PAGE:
Deer Park Avenue powers through pop that makes you wanna dance
Sarah and Stephanie Snyder of local power-pop band Deer Park Avenue have been heavily influenced by all corners of the world. Their father is a church-planting pastor from Southern California; their mother is from Southern India; and they have lived in New York, Germany, France and Switzerland, and now, Sacramento.
All of that moving around over the years could have been a major drag for some people, but they love it. “We’re constantly on the move, living out of a suitcase,” Sarah said, “but we’re used to it, and we love having the ability to experience the world.”
“We’ve been doing it since we were kids,” Stephanie said, “so it’s just the way life is for us.”
Sarah (guitars and lead vocals) and Stephanie (drums and background vocals) both started learning their respective instruments early in their youth. The first songs came to them when they were around 12 and 9. One of their cousins, session drummer Gregg Bissonette, actually gave Stephanie her first drum lesson and helped the duo write their first song.
“It was only about 30 seconds long, but you have to start somewhere,” Sarah laughed.
Fast-forward to today, and the sisters have played their many songs—an engaging brand of power-pop and rock—on multiple continents. At one point, they worked as a cover band playing gigs in Switzerland. More recently, they have played venues such as Hollywood’s Whisky a Go Go and the Hard Rock Cafe in San Francisco. They have also played at Cal Expo, Luigi’s Fun Garden in Midtown and have appeared on Good Day Sacramento.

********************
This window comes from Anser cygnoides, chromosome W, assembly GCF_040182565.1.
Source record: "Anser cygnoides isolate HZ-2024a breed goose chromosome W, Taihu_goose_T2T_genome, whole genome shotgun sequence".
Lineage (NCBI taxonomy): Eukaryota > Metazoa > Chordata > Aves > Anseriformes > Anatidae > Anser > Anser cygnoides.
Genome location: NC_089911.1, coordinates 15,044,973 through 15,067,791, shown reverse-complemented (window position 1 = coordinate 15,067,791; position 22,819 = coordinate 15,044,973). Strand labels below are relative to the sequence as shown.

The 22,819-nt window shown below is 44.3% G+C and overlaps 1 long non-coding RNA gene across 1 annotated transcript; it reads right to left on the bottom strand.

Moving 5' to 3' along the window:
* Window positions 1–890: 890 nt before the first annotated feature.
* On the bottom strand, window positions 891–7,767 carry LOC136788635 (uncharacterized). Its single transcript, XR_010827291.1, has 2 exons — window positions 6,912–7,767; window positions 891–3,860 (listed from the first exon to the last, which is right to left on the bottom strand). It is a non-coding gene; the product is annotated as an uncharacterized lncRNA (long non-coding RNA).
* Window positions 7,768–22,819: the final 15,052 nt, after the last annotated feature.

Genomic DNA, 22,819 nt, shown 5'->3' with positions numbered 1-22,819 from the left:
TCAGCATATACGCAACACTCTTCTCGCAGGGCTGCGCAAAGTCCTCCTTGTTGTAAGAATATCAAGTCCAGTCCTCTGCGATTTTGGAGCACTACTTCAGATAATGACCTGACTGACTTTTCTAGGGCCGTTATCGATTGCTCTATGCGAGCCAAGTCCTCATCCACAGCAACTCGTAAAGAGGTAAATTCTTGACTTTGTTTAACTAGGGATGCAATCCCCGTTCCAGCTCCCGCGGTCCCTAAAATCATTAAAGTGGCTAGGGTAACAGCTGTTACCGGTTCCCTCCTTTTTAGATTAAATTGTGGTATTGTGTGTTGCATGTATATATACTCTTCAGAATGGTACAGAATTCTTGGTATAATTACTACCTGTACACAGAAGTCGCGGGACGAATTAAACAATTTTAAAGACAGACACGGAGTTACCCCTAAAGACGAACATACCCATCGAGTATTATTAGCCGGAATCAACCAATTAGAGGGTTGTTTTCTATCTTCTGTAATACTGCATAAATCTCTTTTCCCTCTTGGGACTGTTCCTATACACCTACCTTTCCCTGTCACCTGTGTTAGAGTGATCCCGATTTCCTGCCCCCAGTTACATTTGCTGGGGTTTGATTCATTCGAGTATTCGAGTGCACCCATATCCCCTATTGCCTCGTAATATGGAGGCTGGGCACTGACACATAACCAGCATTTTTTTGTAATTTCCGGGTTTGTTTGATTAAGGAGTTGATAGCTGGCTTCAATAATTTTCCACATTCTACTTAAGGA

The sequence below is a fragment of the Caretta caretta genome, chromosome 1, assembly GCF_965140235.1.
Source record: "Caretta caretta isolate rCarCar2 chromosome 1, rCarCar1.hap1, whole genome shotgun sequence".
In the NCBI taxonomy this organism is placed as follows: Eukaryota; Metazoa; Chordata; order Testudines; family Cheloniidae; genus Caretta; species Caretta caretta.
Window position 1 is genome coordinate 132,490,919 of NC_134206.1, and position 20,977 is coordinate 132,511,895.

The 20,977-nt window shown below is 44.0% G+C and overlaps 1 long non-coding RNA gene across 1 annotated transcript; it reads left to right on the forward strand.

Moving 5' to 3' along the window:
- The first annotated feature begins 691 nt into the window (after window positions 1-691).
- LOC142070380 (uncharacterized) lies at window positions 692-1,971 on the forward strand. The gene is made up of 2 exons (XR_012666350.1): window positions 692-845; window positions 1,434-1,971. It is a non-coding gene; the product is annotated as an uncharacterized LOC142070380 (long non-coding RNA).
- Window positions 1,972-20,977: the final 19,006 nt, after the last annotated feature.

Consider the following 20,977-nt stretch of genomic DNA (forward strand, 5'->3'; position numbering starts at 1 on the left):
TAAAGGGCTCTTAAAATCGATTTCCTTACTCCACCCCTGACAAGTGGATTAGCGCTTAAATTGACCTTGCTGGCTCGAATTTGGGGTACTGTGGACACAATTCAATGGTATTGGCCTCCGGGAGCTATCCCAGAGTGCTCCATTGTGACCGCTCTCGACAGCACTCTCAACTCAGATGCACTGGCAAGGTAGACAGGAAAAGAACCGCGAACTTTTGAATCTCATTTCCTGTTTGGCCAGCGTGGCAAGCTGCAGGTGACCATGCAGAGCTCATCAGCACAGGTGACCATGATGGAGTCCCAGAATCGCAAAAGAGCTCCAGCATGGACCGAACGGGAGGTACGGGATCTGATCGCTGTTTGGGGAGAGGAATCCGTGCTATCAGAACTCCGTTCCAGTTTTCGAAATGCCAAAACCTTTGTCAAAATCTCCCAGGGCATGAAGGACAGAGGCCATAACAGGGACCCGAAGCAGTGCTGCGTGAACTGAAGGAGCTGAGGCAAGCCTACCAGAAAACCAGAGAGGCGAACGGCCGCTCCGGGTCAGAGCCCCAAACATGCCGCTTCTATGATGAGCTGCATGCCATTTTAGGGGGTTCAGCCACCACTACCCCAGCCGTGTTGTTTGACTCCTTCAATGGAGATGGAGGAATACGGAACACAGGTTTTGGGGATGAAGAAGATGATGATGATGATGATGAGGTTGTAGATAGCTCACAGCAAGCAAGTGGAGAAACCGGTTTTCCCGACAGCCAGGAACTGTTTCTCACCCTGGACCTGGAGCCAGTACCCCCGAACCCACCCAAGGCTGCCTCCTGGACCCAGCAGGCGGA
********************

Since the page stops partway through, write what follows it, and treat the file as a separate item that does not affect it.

Their second and most recent EP, Stop & Go, is an eight-song collection reminiscent of the Goo Goo Dolls and U.K. indie-pop rockers the Mars Patrol brand of positivity. Tracks such as “Hey Maria” showcase their upbeat sound and songwriting creativity. The song is about a relationship, but the song isn’t told via the customary one or two perspectives, but from three: the boyfriend, the girlfriend and everyone else.
Sarah and Stephanie grew up in an environment where they listened to the Beatles and the Rolling Stones as often as church hymns. Today, the sisters enjoy a variety of music—musical scores, Bollywood film soundtracks, Buddy Holly, Foo Fighters. Diversity is key for the band, whether it is old or new, local (the band Telemetry is a favorite of theirs) or foreign (Ravi Shankar).
“Music is an international language,” Stephanie said. “It doesn’t matter what language you speak. If it’s a great song that conveys a sense of joy, hope or even sadness, everyone can relate to that.
“We hope our music makes people happy, that it adds to their life. If we can make someone happy for one or two minutes, then we’ve done our jobs.”
But the ladies also play rock ’n’ roll, so there’s another side to Deer Park Avenue. “Darkness Hides Me” is an aptly titled tune, as the angst-filled lyrics and undercurrent of brooding, boiling frustration mixes well with Sarah’s menacing guitar. But at the same time, it’s fun, particularly the fuzzy guitar on rockers like the anthemic “Over Again.” It’s rock that makes you want to dance yourself silly.